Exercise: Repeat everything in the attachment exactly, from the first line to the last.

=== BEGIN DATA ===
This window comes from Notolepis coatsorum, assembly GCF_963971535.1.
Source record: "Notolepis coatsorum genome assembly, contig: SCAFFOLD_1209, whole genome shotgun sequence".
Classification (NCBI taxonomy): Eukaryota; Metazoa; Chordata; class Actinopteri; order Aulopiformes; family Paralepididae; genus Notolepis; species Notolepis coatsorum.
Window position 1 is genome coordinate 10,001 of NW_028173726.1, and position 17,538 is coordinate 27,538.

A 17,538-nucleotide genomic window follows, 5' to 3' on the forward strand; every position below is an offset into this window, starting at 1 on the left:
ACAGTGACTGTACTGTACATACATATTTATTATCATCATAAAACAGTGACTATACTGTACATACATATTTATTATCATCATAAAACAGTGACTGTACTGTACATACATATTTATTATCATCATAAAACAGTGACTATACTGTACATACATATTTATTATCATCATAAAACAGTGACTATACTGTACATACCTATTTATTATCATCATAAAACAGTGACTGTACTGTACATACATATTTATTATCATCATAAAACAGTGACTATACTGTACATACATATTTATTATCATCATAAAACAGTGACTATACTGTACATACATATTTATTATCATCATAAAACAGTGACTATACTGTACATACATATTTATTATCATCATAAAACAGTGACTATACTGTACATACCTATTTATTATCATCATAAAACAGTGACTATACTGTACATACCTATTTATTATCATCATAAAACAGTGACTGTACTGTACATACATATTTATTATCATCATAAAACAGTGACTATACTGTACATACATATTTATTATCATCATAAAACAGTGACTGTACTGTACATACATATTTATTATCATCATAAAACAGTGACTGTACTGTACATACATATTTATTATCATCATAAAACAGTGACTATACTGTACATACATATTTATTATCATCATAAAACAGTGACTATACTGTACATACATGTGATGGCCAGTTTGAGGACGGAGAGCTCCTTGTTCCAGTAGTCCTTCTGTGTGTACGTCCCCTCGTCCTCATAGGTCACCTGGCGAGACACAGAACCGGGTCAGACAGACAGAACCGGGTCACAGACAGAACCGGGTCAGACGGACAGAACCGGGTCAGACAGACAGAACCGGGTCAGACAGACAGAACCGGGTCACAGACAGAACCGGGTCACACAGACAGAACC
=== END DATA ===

This window comes from Notolepis coatsorum, assembly GCF_963971535.1.
Source record: "Notolepis coatsorum genome assembly, contig: SCAFFOLD_1209, whole genome shotgun sequence".
Classification (NCBI taxonomy): Eukaryota; Metazoa; Chordata; class Actinopteri; order Aulopiformes; family Paralepididae; genus Notolepis; species Notolepis coatsorum.
Window position 1 is genome coordinate 10,001 of NW_028173726.1, and position 17,538 is coordinate 27,538.

A 17,538-nucleotide genomic window follows, 5' to 3' on the forward strand; every position below is an offset into this window, starting at 1 on the left:
ACAGTGACTGTACTGTACATACATATTTATTATCATCATAAAACAGTGACTATACTGTACATACATATTTATTATCATCATAAAACAGTGACTGTACTGTACATACATATTTATTATCATCATAAAACAGTGACTATACTGTACATACATATTTATTATCATCATAAAACAGTGACTATACTGTACATACCTATTTATTATCATCATAAAACAGTGACTGTACTGTACATACATATTTATTATCATCATAAAACAGTGACTATACTGTACATACATATTTATTATCATCATAAAACAGTGACTATACTGTACATACATATTTATTATCATCATAAAACAGTGACTATACTGTACATACATATTTATTATCATCATAAAACAGTGACTATACTGTACATACCTATTTATTATCATCATAAAACAGTGACTATACTGTACATACCTATTTATTATCATCATAAAACAGTGACTGTACTGTACATACATATTTATTATCATCATAAAACAGTGACTATACTGTACATACATATTTATTATCATCATAAAACAGTGACTGTACTGTACATACATATTTATTATCATCATAAAACAGTGACTGTACTGTACATACATATTTATTATCATCATAAAACAGTGACTATACTGTACATACATATTTATTATCATCATAAAACAGTGACTATACTGTACATACATGTGATGGCCAGTTTGAGGACGGAGAGCTCCTTGTTCCAGTAGTCCTTCTGTGTGTACGTCCCCTCGTCCTCATAGGTCACCTGGCGAGACACAGAACCGGGTCAGACAGACAGAACCGGGTCACAGACAGAACCGGGTCAGACGGACAGAACCGGGTCAGACAGACAGAACCGGGTCAGACAGACAGAACCGGGTCACAGACAGAACCGGGTCACACAGACAGAACC